Track topics on Twitter Track topics that are important to you
Ventilator-associated tracheobronchitis (VAT) has been suggested as an intermediate process between tracheobronchial colonization and ventilator-associated pneumonia (VAP) in patients receiving mechanical ventilation. The aim of this study was to evaluate the ability of C-reactive protein (CRP) and procalcitonin (PCT) to differentiate between VAT and VAP.
This article was published in the following journal.
Name: Journal of critical care
Procalcitonin (PCT) has predictive value for patients with infectious diseases, but has not been studied in frailty. The purpose of this study was to compare PCT to two other inflammatory biomarkers [...
To compare the value of Procalcitonin (PCT) as a marker of surgical site infection to other inflammatory markers, including C-Reactive Protein (CRP), White Cell Count (WCC) and Erythrocyte Sedimentati...
To predict the prognosis by observing the dynamic change of C-reactive protein (CRP) and procalcitonin (PCT) for hospitalized community-acquired pneumonia (CAP).
Although effective for bacterial lower respiratory tract infections (LRTIs), antibiotic treatment is often incorrectly prescribed for non-bacterial LRTIs. Procalcitonin has emerged as a promising biom...
Ventilator management in ARDS focuses on 'setting' parameters and not on ventilator disconnection.
The main objective of this clinical study is to determine the normal reference range of the Nanōmix eLab® (eLab) C-Reactive Protein, Procalcitonin and Lactate Assay, whereby collected bl...
Serious bacterial infections are often difficult to detect in children with fever without source. Procalcitonin is a better blood marker of infection than White blood cell count and possib...
In this study the investigators aim to test if C-reactive protein (CRP)or procalcitonin(PCT) - guided strategy allows to reduce the antibiotic use in patients wiht severe sepsis and septic...
The purpose of this study is to test a new method for diagnosing and monitoring Ventilator-Associated Pneumonia, which is a major killer among ICU patients. The method requires analysis of...
Procalcitonin is a promising marker of sepsis in critically ill patients. Procalcitonin have better diagnostic accuracy compared to White blood cell count and C - reactive protein. Investi...
Lung damage that is caused by the adverse effects of PULMONARY VENTILATOR usage. The high frequency and tidal volumes produced by a mechanical ventilator can cause alveolar disruption and PULMONARY EDEMA.
Techniques for effecting the transition of the respiratory-failure patient from mechanical ventilation to spontaneous ventilation, while meeting the criteria that tidal volume be above a given threshold (greater than 5 ml/kg), respiratory frequency be below a given count (less than 30 breaths/min), and oxygen partial pressure be above a given threshold (PaO2 greater than 50mm Hg). Weaning studies focus on finding methods to monitor and predict the outcome of mechanical ventilator weaning as well as finding ventilatory support techniques which will facilitate successful weaning. Present methods include intermittent mandatory ventilation, intermittent positive pressure ventilation, and mandatory minute volume ventilation.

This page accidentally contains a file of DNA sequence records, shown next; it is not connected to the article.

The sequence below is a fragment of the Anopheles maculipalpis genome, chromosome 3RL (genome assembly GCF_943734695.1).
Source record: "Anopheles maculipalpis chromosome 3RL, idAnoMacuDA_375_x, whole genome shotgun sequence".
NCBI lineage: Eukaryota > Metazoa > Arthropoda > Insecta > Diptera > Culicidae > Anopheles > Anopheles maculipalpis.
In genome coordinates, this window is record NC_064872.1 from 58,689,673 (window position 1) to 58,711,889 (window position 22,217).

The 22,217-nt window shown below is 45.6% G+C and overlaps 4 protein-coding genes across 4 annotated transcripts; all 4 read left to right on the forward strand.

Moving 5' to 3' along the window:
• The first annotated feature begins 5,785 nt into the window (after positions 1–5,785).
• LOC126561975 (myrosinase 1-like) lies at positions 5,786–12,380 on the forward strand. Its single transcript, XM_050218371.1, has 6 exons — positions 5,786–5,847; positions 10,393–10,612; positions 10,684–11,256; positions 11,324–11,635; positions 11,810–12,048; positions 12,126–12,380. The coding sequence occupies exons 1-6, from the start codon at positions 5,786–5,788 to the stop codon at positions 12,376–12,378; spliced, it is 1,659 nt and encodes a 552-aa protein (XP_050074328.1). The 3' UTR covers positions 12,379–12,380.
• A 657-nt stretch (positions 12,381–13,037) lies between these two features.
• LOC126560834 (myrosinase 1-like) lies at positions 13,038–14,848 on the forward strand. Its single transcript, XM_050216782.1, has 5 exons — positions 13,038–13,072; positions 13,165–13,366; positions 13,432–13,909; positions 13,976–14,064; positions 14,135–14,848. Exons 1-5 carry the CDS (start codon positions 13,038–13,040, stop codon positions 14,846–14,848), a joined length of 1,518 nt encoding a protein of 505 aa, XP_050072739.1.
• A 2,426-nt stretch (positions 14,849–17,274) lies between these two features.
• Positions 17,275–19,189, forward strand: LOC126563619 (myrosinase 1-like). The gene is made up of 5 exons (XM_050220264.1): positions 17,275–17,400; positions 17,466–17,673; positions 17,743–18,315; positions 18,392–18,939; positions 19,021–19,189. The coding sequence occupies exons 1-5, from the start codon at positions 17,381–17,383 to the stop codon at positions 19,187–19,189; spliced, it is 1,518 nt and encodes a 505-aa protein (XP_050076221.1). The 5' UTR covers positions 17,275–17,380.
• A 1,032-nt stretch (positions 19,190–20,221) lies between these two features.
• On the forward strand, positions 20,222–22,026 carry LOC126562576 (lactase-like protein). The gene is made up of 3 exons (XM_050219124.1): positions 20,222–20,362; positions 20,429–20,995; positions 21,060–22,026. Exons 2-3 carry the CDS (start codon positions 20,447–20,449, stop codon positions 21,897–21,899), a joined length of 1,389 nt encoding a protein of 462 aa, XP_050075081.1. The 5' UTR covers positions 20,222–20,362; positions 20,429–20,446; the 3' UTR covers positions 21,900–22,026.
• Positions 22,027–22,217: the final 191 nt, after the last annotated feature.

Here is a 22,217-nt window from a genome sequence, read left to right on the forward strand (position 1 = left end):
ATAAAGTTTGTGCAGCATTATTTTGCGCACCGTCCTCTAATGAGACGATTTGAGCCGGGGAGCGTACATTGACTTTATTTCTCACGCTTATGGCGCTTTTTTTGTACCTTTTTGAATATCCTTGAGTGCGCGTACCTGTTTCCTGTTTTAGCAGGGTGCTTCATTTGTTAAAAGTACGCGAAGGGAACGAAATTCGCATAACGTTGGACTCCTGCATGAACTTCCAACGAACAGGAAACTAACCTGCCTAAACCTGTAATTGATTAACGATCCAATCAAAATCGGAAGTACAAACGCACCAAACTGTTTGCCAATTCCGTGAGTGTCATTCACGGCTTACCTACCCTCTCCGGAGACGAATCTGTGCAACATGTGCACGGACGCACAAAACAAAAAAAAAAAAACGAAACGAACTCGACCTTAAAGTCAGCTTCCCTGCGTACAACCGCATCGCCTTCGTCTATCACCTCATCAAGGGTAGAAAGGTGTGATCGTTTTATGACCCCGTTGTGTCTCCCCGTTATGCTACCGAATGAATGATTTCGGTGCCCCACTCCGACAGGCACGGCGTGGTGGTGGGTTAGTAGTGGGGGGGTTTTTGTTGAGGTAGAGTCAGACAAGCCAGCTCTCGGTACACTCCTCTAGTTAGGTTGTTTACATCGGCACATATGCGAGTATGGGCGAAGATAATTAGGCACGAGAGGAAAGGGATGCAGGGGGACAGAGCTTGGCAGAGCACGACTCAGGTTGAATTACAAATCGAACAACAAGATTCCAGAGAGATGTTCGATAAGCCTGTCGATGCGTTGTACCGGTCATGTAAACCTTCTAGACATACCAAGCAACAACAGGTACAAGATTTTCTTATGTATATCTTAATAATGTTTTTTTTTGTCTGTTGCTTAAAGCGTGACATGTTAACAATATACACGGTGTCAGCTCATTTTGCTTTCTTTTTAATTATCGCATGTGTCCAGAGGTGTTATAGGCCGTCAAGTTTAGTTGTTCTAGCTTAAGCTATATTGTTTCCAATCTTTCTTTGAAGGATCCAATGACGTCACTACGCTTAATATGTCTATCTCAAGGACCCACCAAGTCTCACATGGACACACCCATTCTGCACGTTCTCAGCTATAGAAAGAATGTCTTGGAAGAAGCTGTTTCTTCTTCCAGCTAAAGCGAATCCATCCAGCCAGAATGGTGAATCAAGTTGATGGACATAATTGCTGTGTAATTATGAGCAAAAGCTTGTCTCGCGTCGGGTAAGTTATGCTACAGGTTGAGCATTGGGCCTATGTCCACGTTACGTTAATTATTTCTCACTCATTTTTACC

Serious INFLAMMATION of the LUNG in patients who required the use of PULMONARY VENTILATOR. It is usually caused by cross bacterial infections in hospitals (NOSOCOMIAL INFECTIONS).
The type species of PNEUMOVIRUS and an important cause of lower respiratory disease in infants and young children. It frequently presents with bronchitis and bronchopneumonia and is further characterized by fever, cough, dyspnea, wheezing, and pallor.
A plasma protein that circulates in increased amounts during inflammation and after tissue damage.
Within medicine, nutrition (the study of food and the effect of its components on the body) has many different roles. Appropriate nutrition can help prevent certain diseases, or treat others. In critically ill patients, artificial feeding by tubes need t...
Asthma COPD Cystic Fibrosis Pneumonia Pulmonary Medicine Respiratory Respiratory tract infections (RTIs) are any infection of the sinuses, throat, airways or lungs. They're usually caused by viruses, but they can also ...
Pneumonia (bronchopneumonia, lobar pneumonia and double pneumonia) is inflammation (swelling) of the tissue in one or both of your lungs. It is usually caused by an pneumococcal infection caused by bacteria called Streptococcus pneumoniae. However,...